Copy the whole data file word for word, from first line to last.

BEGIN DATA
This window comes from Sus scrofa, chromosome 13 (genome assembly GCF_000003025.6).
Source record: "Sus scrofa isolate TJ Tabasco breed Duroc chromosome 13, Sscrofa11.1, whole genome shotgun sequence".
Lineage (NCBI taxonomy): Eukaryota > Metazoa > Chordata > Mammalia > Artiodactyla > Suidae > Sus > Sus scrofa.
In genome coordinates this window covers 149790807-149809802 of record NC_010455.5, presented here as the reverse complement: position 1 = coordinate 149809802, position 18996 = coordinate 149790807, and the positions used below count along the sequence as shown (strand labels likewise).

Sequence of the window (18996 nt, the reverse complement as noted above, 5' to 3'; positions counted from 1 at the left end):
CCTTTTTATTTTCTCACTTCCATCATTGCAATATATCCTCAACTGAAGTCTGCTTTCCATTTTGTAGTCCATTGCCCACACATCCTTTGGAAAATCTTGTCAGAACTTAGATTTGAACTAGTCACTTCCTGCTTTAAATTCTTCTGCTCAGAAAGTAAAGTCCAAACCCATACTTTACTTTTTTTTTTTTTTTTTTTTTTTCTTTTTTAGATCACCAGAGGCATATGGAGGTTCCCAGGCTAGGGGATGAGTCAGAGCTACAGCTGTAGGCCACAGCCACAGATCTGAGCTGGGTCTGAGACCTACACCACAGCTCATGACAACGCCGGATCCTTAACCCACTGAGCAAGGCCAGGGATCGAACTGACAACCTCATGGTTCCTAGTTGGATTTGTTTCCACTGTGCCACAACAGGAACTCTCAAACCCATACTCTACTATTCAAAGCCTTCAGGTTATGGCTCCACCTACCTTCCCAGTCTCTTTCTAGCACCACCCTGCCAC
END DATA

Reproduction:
This window comes from Sus scrofa, chromosome 13 (genome assembly GCF_000003025.6).
Source record: "Sus scrofa isolate TJ Tabasco breed Duroc chromosome 13, Sscrofa11.1, whole genome shotgun sequence".
Lineage (NCBI taxonomy): Eukaryota > Metazoa > Chordata > Mammalia > Artiodactyla > Suidae > Sus > Sus scrofa.
In genome coordinates this window covers 149790807-149809802 of record NC_010455.5, presented here as the reverse complement: position 1 = coordinate 149809802, position 18996 = coordinate 149790807, and the positions used below count along the sequence as shown (strand labels likewise).

Sequence of the window (18996 nt, the reverse complement as noted above, 5' to 3'; positions counted from 1 at the left end):
CCTTTTTATTTTCTCACTTCCATCATTGCAATATATCCTCAACTGAAGTCTGCTTTCCATTTTGTAGTCCATTGCCCACACATCCTTTGGAAAATCTTGTCAGAACTTAGATTTGAACTAGTCACTTCCTGCTTTAAATTCTTCTGCTCAGAAAGTAAAGTCCAAACCCATACTTTACTTTTTTTTTTTTTTTTTTTTTTTCTTTTTTAGATCACCAGAGGCATATGGAGGTTCCCAGGCTAGGGGATGAGTCAGAGCTACAGCTGTAGGCCACAGCCACAGATCTGAGCTGGGTCTGAGACCTACACCACAGCTCATGACAACGCCGGATCCTTAACCCACTGAGCAAGGCCAGGGATCGAACTGACAACCTCATGGTTCCTAGTTGGATTTGTTTCCACTGTGCCACAACAGGAACTCTCAAACCCATACTCTACTATTCAAAGCCTTCAGGTTATGGCTCCACCTACCTTCCCAGTCTCTTTCTAGCACCACCCTGCCAC